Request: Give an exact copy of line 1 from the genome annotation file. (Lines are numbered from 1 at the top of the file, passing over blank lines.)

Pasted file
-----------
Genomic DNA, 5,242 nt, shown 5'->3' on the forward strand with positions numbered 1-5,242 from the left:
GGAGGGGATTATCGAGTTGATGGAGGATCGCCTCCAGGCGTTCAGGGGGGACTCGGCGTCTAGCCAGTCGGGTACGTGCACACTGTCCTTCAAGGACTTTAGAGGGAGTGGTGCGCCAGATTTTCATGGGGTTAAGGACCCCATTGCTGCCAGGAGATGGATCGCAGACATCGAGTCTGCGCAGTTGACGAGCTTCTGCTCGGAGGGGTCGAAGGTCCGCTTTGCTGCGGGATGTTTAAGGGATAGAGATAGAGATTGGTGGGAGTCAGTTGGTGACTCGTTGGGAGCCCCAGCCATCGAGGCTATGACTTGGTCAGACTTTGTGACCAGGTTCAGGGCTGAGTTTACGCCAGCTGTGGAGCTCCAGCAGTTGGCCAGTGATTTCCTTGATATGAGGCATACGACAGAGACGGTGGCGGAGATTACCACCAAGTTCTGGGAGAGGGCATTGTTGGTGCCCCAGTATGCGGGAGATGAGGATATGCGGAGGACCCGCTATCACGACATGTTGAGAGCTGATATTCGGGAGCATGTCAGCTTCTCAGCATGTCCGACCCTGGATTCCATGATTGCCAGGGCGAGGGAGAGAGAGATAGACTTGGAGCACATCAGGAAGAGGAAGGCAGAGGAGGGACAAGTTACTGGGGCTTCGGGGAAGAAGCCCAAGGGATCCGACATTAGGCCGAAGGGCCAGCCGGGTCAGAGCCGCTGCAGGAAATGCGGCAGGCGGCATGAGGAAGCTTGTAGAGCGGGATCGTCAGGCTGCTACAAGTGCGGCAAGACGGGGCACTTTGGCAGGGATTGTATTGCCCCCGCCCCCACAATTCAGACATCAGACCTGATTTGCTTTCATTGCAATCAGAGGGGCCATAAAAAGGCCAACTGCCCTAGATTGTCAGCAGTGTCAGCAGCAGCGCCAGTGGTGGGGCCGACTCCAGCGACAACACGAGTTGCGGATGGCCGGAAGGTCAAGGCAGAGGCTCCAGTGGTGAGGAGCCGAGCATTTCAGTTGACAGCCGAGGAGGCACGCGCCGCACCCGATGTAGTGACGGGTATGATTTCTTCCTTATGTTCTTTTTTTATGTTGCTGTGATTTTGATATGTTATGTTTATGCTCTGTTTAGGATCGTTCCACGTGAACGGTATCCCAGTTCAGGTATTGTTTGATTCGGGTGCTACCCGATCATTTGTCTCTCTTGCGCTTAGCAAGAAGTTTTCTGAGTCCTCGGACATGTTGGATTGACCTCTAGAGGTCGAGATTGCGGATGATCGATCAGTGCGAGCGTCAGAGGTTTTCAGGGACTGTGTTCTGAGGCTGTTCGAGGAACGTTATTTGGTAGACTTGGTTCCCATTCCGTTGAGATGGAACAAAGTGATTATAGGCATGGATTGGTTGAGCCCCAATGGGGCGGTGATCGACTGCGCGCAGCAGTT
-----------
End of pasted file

Genomic DNA, 5,242 nt, shown 5'->3' on the forward strand with positions numbered 1-5,242 from the left: